Remarkable salt success story

03 Dec, 1999 04:00 AM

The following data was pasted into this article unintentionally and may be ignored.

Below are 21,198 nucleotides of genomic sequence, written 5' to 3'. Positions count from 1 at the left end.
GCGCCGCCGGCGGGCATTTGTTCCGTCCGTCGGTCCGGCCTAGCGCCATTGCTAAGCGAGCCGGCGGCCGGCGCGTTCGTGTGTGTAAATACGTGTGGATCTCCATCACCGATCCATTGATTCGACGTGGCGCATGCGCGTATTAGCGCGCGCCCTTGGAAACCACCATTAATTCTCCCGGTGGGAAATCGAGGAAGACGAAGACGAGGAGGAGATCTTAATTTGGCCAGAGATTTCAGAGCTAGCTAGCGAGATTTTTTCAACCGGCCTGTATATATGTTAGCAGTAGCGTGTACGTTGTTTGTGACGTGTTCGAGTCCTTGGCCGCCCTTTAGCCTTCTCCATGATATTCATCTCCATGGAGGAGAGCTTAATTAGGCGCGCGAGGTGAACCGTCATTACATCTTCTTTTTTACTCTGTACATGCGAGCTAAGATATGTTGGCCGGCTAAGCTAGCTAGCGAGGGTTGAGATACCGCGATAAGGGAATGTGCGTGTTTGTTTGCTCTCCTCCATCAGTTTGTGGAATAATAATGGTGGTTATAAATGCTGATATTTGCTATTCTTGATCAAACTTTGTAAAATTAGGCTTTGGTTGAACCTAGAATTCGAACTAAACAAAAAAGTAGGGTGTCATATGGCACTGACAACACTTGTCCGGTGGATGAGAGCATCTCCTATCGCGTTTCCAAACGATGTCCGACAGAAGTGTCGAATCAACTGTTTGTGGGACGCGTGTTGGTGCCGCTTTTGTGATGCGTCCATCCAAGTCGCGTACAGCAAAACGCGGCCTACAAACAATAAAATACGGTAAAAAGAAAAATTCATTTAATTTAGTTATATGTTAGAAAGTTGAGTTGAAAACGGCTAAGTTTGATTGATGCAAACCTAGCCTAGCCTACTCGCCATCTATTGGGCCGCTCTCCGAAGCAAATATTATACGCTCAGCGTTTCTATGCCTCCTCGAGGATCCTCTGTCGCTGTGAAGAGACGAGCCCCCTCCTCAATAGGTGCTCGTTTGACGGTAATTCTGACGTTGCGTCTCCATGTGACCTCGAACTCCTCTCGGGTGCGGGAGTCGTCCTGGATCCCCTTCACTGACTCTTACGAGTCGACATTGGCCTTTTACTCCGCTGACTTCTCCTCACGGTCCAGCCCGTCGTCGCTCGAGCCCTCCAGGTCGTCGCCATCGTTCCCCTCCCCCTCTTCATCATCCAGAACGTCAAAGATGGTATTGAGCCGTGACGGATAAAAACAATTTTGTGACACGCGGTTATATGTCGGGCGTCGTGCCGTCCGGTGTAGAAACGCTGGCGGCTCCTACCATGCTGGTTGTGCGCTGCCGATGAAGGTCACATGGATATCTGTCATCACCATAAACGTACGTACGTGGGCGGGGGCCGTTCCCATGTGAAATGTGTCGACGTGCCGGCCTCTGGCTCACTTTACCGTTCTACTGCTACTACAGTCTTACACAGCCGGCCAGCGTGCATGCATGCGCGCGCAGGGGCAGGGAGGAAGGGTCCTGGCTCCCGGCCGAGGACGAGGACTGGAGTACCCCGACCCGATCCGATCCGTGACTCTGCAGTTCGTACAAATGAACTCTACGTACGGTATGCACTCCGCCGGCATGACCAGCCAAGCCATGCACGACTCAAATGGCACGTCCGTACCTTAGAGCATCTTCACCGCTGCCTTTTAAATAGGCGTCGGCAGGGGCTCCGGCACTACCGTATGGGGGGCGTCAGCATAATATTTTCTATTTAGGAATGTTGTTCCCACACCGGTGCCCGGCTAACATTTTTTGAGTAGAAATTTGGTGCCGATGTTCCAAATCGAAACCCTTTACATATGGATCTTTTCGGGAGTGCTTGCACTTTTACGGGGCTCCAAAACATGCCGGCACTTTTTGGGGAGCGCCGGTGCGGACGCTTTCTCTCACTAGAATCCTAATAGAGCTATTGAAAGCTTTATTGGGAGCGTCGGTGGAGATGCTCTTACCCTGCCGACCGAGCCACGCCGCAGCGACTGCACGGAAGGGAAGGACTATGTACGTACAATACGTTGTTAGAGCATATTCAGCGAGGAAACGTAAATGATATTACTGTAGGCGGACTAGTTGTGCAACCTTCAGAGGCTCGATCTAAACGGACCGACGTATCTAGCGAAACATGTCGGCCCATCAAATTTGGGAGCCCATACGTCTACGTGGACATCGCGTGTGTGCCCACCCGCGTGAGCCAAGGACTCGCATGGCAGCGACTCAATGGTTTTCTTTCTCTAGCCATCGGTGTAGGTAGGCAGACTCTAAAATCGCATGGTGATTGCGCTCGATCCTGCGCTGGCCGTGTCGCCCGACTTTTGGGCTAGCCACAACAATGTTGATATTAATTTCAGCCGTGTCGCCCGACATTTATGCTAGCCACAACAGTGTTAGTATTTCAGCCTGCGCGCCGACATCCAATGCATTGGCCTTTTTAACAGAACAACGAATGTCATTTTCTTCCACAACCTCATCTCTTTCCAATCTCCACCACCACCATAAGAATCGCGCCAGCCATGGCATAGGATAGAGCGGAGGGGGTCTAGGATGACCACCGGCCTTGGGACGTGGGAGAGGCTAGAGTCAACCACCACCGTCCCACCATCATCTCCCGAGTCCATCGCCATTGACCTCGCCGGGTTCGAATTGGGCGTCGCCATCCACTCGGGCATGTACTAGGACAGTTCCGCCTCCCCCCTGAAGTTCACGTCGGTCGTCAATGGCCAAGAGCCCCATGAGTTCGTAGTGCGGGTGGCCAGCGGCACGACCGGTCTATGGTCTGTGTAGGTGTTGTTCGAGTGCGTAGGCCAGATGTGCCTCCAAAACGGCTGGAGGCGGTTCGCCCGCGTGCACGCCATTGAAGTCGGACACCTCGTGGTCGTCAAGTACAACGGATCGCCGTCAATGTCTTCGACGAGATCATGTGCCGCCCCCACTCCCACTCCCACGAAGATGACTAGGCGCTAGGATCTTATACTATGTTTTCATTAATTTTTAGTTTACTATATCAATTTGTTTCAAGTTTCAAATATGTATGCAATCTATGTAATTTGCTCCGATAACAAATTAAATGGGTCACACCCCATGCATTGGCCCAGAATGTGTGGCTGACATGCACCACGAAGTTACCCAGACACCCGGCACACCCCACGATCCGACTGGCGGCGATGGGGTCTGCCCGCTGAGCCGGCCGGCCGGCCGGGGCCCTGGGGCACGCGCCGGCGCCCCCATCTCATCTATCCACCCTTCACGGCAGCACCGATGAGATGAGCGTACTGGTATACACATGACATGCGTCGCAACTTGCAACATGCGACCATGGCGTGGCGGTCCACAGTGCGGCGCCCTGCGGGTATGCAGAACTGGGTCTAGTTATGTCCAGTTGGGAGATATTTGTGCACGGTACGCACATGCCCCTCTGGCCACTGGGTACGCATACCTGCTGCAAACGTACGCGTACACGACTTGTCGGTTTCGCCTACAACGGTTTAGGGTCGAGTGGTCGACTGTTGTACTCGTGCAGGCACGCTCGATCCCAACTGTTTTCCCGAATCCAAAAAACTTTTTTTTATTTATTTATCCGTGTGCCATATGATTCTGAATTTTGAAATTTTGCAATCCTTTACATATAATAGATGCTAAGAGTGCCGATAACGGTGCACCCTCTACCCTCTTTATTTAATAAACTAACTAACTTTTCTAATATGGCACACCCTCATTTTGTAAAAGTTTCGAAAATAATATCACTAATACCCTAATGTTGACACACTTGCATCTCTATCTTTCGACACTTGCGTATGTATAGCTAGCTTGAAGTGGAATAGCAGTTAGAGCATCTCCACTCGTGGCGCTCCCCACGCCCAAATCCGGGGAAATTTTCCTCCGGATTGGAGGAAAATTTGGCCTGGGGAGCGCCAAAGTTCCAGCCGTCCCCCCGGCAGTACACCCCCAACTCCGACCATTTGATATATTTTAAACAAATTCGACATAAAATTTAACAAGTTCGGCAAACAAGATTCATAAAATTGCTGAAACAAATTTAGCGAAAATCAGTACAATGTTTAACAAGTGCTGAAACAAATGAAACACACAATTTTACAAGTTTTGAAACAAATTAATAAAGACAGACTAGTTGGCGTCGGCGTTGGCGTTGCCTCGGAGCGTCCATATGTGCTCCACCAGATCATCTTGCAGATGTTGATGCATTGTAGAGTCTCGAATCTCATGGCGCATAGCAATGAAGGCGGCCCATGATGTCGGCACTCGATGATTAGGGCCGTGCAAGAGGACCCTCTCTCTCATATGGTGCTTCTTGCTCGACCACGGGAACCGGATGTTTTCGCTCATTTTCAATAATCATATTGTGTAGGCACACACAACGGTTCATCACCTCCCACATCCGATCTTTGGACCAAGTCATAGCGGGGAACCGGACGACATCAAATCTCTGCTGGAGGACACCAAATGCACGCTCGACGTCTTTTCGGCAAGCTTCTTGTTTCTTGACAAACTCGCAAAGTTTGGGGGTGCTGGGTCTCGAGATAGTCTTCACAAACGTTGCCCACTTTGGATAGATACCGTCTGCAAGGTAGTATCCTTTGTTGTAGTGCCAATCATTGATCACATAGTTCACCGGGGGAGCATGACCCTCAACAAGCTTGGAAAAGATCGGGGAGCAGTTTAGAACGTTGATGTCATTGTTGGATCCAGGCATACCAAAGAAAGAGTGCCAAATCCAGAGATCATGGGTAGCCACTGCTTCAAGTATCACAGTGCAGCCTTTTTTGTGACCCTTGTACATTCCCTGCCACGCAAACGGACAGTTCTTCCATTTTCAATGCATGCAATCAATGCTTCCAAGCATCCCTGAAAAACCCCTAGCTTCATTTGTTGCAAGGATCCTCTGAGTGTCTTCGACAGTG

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FROM bare salt land two years ago to an estimated five tonnes per hectare wheat crop this season is indeed a remarkable salinity success story. But it's the story told by Bruce Rock farmer Kevin Jones, who has reclaimed a part of his farm that had been written off to salt, and left out of production for 15 years. His solution was deep drainage, and the success on his own property has him convinced that an engineering solution is on the only answer to WA salinity problem. "It really grates on me that we constantly hear how bad our salinity problem is, and that we will never win the battle," Mr Jones said. "The evidence that we can turn it around is here on my farm, and others in this area, and the reason for it has been drainage." Mr Jones with his wife, Heather, and son, Ian, are cropping 1000 hectares (2500 acres) this year on their farm between Merredin and Bruce Rock. Their victory in the salt war has taken place on a block of land bought in 1968. Since then, salt had surfaced on significant areas of the property's heavy clay sections, which have been out of production for the past 15 years. But, two years ago, at about a cost of $3000 per kilometre plus fuel, Mr Jones implemented strategic deep drains through parts of his farm. Installed after negotiations with neighbours < many of whom have undertaken similar work < these drains are designed to run salty water into a nearby salt lake system through its natural water flow. Deep drainage has been a contentious issue, with critics suggesting the drains were not effective over large areas, and simply transported the problem from one area to another. But Mr Jones believes his two metre deep drains have completely reclaimed 30ha of bare salt and turned the tide on a much larger area, which was to succumbing to the salinity scourge. "The drains have immediately relieved the amount of water in the soil and had an impact on land that is almost a kilometre away," he said. "And at the rate the salinity was spreading, the area that could have potentially been lost, and which is now even more productive, could have been considerably more." The crop of Halberd wheat the Jones planted this year on that area is expected to be the best on the farm, after an outstanding germination on land that was once white crusted on the surface. This is despite an exceptionally wet year, which left parts of the area flooded in May. Further down the drainage lines, in an area of bush that was being wiped out by salt, young tea-tree seedlings have germinated from the crusted white surface. "It is all about allowing the water to flow where it is meant to go, which is ultimately the ocean," Mr Jones said. He believes strategic drainage systems right across the Wheatbelt, which could be fed by smaller drains, are the only real way to win the war against salt. And tree planting could provide a balance in that solution, but perennials alone would not get the land back. The drains on his own property, which are still trickling with water, have been kept free of sheep traffic, something Mr Jones believes is important to maintain their efficiency. "The drain has to be a drain, and has to be two metres deep, or it is a waste of time," he said. ÿ

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